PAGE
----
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Adult Education in California: New Models and New Partnerships

Posted on 05/12/2010

Partnership diagram

At the CCAE state conference in Palm Springs last weekend, many adult educators attended presentations and joined conversations about the dominant topic of the day: what is the future of Adult Education in California? Debra Jones provided suggestions about future directions. In her presentation she emphasized the importance of building partnerships. Adult education can no longer go it alone as a separate system. Partnerships will be essential in rebuilding our system and recovering from the current devastation caused by the state budget deficit.

She also talked about the need for a system that focuses on transitions – to employment and to post-secondary education and training. In the future we may be organized differently than we are today, and adult education transition centers might provide more than basic skills and career and technical education. By partnering with the state Economic Development Department, the community colleges, the Workforce Investment Boards and others, centers could offer an array of services to adult learners who need to improve their basic skills and add job skills in order to progress in their careers or to start on a new career altogether.

The Adult Education Office at the California Department of Education has been using GIS data to look at the level of need in California counties. The resulting map includes factors related to education, economics, population growth, and other populations factors. Red indicates the most critical areas of need, and bright green the least critical. This map represents one way of looking at California data in order to plan for adult education in the future.

Partnership diagram

Ed Morris from Los Angeles Unified School District also talked about the future of adult education, emphasizing the huge need for services, and the importance of adult education finding a way to achieve sustainable funding in order to meet those needs. He reiterated the concept of service centers.

The final event of the conference was a panel chaired by Mike Wada, CCAE President, on Adult Education Hot Topics. Panelists included Debra Jones and Ed Morris along with Cyndi Parulan-Colfer from Hacienda La Puente, Lobbyist Jeff Frost, and Matt Smith from Bassett Adult School and past CCAE President. Here are some points made by members of the panel in response to questions from the moderator and from the audience:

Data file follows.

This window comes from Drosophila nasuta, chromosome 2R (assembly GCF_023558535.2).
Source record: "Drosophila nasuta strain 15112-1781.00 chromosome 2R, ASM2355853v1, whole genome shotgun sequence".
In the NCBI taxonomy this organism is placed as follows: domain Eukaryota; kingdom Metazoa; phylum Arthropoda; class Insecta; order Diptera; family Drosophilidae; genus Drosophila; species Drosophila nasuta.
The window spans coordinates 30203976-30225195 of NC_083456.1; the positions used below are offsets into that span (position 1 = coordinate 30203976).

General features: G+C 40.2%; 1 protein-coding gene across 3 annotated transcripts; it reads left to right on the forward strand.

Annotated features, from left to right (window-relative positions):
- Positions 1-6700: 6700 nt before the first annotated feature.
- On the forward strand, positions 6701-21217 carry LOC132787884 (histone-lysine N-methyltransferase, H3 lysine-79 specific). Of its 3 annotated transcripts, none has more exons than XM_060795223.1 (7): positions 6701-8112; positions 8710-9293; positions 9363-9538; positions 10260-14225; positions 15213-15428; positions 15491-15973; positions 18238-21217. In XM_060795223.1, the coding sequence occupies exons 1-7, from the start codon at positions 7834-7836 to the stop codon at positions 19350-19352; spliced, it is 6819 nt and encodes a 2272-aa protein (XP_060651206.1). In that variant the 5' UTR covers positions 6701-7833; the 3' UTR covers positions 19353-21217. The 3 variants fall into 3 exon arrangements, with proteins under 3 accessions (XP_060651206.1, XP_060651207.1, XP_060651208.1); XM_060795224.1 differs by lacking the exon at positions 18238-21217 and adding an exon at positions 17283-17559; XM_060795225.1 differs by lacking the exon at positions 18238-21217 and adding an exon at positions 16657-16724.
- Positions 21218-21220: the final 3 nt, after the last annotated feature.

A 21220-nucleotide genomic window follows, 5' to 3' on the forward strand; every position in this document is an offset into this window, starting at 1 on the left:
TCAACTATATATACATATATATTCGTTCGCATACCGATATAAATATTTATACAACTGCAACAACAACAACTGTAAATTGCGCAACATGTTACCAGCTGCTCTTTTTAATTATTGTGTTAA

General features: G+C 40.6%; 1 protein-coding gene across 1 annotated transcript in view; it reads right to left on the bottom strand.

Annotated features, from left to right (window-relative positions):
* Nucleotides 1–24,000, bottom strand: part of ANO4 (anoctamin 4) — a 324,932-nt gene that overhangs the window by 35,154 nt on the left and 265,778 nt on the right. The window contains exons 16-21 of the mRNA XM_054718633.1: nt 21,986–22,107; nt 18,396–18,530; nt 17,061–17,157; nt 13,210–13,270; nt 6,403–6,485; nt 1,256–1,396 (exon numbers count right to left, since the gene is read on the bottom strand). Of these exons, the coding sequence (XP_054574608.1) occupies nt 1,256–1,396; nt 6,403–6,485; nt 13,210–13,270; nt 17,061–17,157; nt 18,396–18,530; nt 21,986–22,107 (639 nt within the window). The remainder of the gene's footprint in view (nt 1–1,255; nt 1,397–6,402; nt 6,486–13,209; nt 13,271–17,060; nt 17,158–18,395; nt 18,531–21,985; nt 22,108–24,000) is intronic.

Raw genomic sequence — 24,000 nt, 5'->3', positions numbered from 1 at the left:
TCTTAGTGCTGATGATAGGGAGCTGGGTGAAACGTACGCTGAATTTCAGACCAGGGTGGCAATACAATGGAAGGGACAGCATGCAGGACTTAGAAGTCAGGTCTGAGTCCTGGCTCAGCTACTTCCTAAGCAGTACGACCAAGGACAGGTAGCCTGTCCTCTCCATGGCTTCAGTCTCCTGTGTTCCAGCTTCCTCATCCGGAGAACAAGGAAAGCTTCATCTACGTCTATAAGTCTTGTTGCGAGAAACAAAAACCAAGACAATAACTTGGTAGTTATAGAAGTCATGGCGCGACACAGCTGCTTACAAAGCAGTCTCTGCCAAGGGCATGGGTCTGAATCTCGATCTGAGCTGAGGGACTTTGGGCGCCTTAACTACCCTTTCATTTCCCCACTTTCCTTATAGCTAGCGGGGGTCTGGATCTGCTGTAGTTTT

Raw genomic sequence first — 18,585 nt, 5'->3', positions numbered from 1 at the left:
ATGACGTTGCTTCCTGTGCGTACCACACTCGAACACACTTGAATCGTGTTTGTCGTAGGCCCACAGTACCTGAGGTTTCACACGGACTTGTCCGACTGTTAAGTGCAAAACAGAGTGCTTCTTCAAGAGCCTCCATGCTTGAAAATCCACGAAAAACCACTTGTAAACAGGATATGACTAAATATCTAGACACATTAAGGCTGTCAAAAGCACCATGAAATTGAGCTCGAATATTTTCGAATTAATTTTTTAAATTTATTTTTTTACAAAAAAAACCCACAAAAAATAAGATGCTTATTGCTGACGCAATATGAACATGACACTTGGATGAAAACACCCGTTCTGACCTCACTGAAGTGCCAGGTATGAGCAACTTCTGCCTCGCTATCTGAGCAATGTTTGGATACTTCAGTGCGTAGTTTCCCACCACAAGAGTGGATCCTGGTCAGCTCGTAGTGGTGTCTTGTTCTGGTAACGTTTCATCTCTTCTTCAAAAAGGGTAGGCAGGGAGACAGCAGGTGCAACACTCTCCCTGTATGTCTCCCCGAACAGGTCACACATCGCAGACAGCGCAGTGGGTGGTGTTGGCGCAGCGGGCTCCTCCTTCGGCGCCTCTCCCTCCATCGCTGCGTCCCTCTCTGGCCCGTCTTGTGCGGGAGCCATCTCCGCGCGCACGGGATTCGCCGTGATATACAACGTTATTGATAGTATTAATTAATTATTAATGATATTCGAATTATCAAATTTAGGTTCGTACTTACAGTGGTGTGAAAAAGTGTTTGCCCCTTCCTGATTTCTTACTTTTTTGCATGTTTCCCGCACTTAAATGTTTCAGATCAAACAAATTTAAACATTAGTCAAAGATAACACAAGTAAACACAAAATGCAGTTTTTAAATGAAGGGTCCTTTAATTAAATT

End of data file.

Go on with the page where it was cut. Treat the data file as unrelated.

• Adult Education has to be rebuilt. We can’t clearly define ourselves to legislators or to the public, so it is difficult to defend our current system. We have to let go of the old and plan for the new.
  • We need partners – Workforce Investment Boards, economic development organizations, community colleges, chambers of commerce, and others. What adult educators can do right now is begin attending meetings of these groups, become known, go up afterwards and introduce yourself, provide information on what adult education has to offer.
  • In order to build partnerships, we need to become good listeners. We are not just there to promote our programs, but to listen to the needs of our potential partners and figure out where we can fit in. We need to develop a plan that fits the needs of other organizations as well as our own and our students.
  • Other things that practitioners can do right now include contacting legislators, bringing legislators to visit programs, letting legislators know how the budget cuts are affecting programs, and also making connections to adult education with other groups such as churches and community organizations.
  • In the future it is likely that our system will be focused on the program areas that meet the highest needs of the population, and also on the geographic areas with the highest educational needs. It is important not to hang on to what has been, but to look forward to what will be.